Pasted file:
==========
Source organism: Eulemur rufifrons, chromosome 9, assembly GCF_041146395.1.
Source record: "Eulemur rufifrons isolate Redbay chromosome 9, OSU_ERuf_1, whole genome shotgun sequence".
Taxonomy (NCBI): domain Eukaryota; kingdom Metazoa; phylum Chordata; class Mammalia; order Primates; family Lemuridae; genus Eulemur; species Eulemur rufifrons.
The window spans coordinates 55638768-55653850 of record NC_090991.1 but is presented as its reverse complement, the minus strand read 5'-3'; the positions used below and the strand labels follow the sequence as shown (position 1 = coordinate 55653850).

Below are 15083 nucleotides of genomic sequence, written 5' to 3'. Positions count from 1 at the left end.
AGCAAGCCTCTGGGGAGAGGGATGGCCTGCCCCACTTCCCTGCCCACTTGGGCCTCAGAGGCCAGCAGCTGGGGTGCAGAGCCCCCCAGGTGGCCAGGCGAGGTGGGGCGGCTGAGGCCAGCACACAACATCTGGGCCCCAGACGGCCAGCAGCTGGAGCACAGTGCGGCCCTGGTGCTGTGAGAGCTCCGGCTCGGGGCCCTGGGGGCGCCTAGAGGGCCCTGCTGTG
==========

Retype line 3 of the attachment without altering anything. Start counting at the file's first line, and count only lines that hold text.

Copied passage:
Taxonomy (NCBI): domain Eukaryota; kingdom Metazoa; phylum Chordata; class Mammalia; order Primates; family Lemuridae; genus Eulemur; species Eulemur rufifrons.